The conventional answer to the crosstalk question is to choose so that has minimum power. The idea is that since adding one signal to an independent signal is likely to increase the power of ,removing as much power as possible may be a way to separate the independent components. The theory proceeds as follows. Minimize the dot product
In equation (5) the ``fitting function'' is ,because various amounts of can be subtracted to minimize the power in the residual .Let us verify the well-known fact that after the energy is minimized, the residual is orthogonal to the fitting function. Take the dot product of the fitting function and the residual ,and insert the optimum value of from equation (6):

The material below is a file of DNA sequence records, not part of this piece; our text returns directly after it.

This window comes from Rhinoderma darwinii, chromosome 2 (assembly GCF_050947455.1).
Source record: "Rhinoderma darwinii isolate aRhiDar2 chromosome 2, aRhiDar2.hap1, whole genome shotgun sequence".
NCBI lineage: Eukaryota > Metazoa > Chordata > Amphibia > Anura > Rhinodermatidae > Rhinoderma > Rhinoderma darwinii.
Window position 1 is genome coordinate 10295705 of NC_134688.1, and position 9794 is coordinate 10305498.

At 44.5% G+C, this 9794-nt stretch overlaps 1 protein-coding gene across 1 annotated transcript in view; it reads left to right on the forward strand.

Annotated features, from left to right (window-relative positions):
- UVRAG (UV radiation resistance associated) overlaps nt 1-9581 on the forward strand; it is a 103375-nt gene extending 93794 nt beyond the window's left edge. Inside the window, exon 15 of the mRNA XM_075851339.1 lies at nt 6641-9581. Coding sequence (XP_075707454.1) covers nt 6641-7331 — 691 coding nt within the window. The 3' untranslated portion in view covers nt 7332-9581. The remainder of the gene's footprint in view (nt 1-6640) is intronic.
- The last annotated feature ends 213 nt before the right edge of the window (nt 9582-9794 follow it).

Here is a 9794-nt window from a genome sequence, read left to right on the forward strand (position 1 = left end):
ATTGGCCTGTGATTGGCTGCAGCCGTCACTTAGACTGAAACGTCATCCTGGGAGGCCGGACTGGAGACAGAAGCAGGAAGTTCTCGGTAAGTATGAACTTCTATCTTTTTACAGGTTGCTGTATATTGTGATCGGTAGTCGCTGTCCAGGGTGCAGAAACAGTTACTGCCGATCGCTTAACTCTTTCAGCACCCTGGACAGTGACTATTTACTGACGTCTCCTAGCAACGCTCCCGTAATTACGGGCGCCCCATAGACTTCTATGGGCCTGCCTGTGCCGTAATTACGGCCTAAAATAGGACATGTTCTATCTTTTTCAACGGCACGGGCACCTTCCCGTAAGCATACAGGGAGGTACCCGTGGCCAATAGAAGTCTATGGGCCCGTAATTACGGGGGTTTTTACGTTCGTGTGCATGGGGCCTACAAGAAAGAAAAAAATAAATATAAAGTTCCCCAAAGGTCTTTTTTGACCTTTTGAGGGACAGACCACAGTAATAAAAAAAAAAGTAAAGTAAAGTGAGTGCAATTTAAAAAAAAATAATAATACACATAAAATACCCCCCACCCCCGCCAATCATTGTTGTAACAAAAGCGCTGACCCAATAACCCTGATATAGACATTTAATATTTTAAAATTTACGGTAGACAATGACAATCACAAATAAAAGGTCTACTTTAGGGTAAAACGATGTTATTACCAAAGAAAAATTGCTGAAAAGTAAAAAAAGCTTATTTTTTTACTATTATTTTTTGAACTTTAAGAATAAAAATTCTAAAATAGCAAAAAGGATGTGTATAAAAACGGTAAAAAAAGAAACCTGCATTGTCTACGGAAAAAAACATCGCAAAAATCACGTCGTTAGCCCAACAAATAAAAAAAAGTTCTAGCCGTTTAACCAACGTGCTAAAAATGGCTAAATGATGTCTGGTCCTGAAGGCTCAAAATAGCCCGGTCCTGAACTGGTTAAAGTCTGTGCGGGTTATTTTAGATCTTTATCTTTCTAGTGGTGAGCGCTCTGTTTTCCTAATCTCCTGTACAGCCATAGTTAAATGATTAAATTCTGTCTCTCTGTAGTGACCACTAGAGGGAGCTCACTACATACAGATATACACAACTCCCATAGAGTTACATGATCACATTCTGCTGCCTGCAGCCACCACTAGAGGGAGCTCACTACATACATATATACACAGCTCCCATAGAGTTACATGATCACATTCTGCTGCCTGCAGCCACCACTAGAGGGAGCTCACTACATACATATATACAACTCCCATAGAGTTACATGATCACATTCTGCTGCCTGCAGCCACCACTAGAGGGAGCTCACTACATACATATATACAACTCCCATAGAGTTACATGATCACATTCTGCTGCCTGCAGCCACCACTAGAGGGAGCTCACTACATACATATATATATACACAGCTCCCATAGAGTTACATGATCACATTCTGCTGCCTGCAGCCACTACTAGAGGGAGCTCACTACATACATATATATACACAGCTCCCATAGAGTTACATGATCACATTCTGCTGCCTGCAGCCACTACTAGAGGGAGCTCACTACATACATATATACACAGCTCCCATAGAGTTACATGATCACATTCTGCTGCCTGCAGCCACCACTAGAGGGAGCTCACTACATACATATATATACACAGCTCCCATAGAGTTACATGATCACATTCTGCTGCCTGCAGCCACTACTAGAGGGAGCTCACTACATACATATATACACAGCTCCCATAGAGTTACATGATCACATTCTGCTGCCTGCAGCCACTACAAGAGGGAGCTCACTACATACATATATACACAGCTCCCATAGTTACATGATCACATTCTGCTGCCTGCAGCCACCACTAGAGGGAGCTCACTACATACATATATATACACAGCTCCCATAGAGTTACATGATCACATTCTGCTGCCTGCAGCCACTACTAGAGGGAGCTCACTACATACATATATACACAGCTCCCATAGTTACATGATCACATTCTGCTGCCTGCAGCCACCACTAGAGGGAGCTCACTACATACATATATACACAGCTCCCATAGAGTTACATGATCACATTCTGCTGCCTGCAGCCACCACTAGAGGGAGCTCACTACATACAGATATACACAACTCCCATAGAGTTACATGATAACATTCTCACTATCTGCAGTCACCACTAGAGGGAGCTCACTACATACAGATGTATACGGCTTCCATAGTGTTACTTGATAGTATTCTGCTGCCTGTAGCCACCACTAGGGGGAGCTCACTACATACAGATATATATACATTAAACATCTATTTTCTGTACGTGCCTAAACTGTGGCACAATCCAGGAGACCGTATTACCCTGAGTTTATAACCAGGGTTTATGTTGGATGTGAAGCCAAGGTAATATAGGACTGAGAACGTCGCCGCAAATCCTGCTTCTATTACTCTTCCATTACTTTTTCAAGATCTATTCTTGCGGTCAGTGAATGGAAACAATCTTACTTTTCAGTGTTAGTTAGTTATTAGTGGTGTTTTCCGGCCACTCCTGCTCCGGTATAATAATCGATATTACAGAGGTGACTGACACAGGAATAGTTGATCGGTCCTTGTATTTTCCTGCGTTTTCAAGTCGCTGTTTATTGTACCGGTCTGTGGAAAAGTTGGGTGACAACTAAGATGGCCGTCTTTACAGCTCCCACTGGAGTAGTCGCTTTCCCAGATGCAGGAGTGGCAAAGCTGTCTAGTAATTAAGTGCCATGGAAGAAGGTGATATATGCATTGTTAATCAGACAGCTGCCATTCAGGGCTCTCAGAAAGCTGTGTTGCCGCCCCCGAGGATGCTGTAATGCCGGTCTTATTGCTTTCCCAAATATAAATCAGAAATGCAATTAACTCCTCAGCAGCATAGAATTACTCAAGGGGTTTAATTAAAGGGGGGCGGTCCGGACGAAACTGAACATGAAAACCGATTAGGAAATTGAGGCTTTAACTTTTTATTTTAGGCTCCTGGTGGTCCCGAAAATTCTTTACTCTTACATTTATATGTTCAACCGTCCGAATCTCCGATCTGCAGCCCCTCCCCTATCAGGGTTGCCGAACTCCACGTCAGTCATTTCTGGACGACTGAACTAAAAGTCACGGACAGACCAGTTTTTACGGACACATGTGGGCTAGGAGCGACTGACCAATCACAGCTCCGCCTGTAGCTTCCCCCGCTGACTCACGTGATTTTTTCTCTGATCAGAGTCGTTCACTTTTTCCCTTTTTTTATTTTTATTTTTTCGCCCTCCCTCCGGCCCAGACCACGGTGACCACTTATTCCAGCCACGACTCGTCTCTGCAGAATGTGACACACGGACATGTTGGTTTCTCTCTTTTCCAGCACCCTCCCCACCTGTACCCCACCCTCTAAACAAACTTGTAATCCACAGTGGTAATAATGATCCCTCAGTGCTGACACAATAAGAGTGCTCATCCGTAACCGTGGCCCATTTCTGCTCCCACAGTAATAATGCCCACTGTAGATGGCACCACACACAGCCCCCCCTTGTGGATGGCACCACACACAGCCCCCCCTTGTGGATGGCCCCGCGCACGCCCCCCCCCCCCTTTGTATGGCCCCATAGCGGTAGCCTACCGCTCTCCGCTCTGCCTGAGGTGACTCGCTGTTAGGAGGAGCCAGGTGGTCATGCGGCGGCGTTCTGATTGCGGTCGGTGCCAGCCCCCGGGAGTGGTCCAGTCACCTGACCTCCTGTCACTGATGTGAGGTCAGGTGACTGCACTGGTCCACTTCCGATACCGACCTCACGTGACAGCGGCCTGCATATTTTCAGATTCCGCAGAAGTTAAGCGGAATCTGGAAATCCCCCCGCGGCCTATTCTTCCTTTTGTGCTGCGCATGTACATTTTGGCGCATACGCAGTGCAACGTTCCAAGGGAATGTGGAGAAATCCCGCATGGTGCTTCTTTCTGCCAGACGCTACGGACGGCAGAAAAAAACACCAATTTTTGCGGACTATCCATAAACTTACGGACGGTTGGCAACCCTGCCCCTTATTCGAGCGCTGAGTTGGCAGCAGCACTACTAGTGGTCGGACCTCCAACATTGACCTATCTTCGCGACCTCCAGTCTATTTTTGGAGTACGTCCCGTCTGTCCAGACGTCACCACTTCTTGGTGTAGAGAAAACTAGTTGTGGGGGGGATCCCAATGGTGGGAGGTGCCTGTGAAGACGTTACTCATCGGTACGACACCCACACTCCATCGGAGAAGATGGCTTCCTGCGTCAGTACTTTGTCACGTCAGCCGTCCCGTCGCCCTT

At first it is hard to believe the result: the crosstalk is worse on the output than on the input. Our eyes are drawn to the weak signals in the open spaces, which are obviously unwanted new crosstalk. We do not immediately notice that the new crosstalk has a negative polarity. Negative polarity results when we try to extinguish the strong positive polarity of the main signal. Since the residual misfit is squared, our method tends to ignore small residuals and focus attention on big ones: hence the wide-scale growth of small residuals.
The least-squares method is easy to oversimplify, and it is not unusual to see it give disappointing results. Real-life data are generally more complicated than artificial data like the data used in these examples. It is always a good idea to test programs on such synthetic data since the success or failure of a least-squares method may not be apparent if the method is applied to real data without prior testing.